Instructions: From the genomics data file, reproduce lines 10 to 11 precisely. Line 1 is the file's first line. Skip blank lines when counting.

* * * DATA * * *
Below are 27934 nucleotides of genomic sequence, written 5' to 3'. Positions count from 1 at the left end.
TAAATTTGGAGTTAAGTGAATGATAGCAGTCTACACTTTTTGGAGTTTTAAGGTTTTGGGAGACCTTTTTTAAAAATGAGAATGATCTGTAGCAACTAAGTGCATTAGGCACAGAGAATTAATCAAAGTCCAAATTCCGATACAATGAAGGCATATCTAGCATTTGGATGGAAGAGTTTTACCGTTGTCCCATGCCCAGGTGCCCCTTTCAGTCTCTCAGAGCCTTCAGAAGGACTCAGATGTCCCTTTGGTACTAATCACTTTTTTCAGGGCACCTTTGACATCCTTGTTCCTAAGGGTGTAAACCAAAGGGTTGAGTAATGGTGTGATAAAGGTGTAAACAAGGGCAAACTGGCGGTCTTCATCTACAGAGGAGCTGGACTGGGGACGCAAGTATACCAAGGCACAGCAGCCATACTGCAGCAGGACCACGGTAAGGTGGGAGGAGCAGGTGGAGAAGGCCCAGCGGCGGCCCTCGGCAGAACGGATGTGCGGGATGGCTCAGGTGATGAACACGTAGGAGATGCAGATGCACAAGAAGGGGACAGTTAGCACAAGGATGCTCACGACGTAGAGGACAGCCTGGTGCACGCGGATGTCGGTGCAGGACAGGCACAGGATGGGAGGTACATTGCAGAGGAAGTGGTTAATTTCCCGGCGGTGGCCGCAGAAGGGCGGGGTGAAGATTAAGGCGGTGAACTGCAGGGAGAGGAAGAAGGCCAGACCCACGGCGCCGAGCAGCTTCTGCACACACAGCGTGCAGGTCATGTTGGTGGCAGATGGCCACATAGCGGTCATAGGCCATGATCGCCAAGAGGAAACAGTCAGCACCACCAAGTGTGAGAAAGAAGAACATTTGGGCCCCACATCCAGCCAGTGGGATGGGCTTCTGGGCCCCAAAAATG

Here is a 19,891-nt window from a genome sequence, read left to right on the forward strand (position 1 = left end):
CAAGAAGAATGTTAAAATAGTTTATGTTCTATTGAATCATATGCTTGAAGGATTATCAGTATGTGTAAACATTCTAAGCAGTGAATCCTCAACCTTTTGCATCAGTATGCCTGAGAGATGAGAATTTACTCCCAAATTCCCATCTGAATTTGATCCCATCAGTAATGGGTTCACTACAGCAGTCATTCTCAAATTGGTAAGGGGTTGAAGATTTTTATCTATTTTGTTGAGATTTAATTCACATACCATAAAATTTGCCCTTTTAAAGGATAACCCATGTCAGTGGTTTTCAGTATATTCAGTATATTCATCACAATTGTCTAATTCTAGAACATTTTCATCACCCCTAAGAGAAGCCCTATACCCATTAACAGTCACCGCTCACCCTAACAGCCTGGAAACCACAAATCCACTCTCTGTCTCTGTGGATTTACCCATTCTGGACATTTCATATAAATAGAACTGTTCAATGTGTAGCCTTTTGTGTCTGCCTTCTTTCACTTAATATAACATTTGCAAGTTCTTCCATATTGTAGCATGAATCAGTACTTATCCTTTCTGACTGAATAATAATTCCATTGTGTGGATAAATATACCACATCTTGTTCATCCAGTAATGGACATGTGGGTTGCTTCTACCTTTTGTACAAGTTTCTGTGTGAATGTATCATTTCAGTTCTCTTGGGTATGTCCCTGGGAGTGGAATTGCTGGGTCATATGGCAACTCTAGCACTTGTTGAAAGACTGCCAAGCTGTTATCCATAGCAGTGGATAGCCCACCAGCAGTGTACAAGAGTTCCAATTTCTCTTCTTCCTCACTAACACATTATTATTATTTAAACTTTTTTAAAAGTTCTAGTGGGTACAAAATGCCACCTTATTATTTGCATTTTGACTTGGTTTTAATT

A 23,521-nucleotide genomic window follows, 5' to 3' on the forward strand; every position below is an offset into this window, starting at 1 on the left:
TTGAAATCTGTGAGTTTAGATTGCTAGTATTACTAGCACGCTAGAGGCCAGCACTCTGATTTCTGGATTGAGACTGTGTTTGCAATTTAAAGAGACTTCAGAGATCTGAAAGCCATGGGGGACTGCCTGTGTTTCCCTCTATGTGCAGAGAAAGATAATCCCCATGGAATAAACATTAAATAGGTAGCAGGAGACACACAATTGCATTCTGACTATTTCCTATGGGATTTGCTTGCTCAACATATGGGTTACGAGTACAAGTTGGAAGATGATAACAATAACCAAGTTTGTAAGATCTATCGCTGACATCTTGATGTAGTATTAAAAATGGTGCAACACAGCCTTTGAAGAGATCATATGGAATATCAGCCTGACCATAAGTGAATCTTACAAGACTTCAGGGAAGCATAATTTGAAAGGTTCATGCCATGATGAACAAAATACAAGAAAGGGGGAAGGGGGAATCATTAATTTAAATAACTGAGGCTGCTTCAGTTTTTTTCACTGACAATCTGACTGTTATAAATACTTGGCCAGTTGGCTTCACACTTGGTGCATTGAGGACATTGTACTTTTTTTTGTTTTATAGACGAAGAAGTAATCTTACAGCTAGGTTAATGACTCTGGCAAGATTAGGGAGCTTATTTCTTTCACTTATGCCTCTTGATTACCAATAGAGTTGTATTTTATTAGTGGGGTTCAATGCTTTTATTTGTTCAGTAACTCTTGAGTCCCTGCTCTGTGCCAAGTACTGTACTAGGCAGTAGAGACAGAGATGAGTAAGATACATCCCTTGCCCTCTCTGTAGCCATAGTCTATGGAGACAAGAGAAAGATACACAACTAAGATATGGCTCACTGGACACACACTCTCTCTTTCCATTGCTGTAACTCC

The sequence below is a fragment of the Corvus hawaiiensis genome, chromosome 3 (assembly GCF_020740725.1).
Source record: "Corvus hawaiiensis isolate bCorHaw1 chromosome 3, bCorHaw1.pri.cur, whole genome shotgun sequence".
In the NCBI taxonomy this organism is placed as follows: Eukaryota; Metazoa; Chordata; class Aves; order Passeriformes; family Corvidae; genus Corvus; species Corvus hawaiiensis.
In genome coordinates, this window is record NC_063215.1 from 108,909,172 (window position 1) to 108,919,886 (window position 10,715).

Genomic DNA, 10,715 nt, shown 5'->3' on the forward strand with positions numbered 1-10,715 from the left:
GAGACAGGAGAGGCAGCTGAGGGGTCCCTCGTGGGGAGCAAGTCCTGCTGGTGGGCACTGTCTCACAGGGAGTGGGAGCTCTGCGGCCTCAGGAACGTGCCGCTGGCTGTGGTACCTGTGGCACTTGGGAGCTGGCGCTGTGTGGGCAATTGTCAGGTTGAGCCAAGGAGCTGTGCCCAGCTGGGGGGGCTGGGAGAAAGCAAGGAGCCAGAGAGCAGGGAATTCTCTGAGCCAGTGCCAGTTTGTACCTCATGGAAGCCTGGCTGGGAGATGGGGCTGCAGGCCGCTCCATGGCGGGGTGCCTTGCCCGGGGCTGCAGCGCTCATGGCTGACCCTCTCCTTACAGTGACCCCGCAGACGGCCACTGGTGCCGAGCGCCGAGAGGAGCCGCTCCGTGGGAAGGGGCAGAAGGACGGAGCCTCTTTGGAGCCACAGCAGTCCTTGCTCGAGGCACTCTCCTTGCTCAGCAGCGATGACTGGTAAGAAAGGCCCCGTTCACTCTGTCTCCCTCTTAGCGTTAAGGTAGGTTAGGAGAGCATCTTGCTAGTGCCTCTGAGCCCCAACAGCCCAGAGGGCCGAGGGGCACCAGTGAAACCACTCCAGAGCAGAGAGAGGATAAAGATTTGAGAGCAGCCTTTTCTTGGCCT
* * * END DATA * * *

In genome coordinates, this window is record NC_063215.1 from 108,909,172 (window position 1) to 108,919,886 (window position 10,715).

Genomic DNA, 10,715 nt, shown 5'->3' on the forward strand with positions numbered 1-10,715 from the left: